• 18. BBVA’s Views on Macroprudential aspects 24th August 2012Section 4LTV and DTI ceilings in Asian EMEs Policy reaction timely and adequate, with better results • In general tImely Policy reaction • Dynamic fine tuning (eg LTV limits were tightened successively). • Mostly used in conjunction with other measures (monetary policy, capital controls, …) • LTV limits for mortgages: China, Hong Kong, Korea, Singapore, • LTV and DTI caps are changed in line with the cycle. Discretion. • In HK and Korea adjusted to loan size, value and location of Design property • Direct controls on lending to specific sectors: Korea, Malaysia, Philippines, Singapore • Taxes in real estate transactions: China, Hong Kong, Singapore, Korea • Helpful to address exuberance in real estate markets but other Results policies also contributed • Hong Kong : LTV policy effective in reducing systemic risk • Evidence in favor of Korean geographical LTVs is positive Page18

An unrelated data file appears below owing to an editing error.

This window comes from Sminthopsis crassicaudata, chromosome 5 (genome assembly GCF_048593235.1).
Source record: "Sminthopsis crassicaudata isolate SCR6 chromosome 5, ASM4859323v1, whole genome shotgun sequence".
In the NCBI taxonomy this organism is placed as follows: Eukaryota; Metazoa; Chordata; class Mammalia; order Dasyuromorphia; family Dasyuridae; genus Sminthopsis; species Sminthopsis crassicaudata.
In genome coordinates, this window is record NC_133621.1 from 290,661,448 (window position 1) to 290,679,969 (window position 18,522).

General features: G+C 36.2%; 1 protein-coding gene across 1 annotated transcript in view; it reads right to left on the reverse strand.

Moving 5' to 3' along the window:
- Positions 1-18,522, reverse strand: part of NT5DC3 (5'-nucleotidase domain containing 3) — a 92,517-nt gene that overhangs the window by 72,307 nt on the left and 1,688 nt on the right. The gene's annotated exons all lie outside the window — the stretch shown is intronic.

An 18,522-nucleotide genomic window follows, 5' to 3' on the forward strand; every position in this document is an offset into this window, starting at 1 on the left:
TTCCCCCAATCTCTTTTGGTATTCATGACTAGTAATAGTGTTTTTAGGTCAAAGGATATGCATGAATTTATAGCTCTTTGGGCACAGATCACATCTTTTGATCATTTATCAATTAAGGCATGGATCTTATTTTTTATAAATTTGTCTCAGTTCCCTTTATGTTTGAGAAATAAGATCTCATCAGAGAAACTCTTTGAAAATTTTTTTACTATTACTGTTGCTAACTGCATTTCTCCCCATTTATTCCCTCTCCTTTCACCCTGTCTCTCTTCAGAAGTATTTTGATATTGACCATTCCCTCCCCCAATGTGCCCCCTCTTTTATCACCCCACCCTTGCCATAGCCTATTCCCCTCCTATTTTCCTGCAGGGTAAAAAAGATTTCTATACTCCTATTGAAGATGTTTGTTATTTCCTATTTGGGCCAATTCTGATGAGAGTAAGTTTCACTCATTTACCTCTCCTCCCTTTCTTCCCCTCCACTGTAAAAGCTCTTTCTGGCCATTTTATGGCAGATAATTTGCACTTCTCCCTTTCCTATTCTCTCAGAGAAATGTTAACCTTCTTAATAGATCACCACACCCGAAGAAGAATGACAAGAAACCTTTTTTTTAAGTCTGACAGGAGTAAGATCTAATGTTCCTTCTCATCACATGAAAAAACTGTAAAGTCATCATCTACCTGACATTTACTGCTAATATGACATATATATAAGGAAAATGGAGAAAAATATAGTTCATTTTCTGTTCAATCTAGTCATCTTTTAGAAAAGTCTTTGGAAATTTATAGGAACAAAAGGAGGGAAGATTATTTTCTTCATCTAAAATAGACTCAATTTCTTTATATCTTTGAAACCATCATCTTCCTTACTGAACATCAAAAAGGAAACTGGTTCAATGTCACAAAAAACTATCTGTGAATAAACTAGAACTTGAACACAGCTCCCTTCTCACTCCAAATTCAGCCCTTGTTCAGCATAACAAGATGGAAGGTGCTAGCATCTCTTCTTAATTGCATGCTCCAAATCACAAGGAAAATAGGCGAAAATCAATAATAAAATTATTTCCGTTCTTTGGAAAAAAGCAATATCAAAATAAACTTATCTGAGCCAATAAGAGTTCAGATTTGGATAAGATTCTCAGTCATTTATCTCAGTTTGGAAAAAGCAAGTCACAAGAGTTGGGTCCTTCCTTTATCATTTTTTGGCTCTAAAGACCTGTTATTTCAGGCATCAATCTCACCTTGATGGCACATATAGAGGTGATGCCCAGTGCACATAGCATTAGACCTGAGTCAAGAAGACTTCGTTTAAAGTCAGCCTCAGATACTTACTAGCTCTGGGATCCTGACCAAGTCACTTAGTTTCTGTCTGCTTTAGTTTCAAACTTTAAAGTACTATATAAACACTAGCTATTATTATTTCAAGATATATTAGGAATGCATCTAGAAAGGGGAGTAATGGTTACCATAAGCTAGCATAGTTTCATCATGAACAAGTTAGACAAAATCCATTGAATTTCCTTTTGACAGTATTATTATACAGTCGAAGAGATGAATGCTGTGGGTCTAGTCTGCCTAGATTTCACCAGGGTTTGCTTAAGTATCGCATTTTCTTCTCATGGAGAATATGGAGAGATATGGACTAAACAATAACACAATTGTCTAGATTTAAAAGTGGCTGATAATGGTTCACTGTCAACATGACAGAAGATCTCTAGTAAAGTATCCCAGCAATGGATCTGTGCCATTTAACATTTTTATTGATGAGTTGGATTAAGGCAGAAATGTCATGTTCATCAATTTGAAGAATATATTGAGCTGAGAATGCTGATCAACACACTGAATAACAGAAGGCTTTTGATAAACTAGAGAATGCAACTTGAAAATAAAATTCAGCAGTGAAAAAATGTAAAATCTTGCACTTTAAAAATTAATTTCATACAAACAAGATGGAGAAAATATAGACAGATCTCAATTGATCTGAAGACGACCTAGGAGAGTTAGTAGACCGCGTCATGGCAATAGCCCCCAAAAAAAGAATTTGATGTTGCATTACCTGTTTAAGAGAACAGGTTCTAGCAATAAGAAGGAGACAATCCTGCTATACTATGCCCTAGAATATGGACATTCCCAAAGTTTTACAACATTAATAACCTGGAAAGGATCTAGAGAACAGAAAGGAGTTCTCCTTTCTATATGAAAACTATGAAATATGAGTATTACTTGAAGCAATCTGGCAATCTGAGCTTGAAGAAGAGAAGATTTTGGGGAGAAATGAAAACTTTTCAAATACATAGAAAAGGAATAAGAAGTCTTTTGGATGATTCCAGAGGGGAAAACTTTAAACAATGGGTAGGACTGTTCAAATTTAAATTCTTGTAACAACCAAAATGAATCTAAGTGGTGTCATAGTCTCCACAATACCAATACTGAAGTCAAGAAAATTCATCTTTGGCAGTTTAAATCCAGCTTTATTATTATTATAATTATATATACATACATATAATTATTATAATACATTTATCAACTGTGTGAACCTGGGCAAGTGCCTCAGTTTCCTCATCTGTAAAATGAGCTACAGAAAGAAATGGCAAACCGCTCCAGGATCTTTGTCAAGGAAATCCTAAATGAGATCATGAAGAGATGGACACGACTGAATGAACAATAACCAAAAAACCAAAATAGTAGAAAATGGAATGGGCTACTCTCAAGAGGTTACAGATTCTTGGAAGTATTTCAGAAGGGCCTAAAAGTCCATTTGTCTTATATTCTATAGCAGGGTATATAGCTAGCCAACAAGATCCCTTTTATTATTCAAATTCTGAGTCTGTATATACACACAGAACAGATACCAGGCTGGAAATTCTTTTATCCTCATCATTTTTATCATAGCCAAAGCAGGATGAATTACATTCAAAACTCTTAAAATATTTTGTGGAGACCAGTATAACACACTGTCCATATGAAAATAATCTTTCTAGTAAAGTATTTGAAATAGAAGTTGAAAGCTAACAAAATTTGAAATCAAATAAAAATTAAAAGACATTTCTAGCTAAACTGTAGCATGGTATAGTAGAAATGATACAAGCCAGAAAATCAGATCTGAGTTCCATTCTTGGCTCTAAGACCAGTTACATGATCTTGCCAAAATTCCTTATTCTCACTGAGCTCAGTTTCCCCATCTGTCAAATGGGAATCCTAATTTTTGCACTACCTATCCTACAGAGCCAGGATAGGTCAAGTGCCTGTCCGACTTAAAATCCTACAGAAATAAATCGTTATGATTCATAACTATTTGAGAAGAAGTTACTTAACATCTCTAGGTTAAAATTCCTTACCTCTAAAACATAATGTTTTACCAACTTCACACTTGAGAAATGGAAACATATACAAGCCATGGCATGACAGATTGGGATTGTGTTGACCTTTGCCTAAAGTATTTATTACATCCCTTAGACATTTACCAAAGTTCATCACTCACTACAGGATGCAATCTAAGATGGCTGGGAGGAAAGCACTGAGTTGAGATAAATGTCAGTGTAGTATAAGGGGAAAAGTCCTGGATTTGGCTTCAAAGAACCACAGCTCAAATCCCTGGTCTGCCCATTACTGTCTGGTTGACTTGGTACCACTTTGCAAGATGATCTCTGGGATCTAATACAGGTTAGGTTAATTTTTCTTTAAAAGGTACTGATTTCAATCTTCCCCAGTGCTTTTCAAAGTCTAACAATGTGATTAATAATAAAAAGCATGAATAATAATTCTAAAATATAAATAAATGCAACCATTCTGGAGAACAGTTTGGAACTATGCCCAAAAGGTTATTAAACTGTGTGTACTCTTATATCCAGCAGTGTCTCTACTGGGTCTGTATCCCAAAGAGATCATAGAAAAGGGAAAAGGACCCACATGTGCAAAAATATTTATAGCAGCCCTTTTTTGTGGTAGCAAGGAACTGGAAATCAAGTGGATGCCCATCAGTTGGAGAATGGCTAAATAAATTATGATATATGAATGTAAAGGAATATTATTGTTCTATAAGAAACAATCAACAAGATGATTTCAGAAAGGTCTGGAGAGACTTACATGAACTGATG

• 19. BBVA’s Views on Macroprudential aspects 24th August 2012Lesson fromthe crisis Page19
  • 20. BBVA’s Views on Macroprudential aspects 24th August 2012Section 5Main lessons from the crisisA good design of the macroprudential policy is key for success ELEMENTS FOR SUCCESS Good Good • New macroprudential supervisors: EU, Architecture governance US, UK, Mexico, Chile, Uruguay, • Different architectures and powers but same goal (mitigate systemic risk) • Central bank tends to have a pivotal role Good Effective tools (EU, UK, US) monitoring • Global consistency/coordination must be ensured Compatible with Global prudential consistency Page20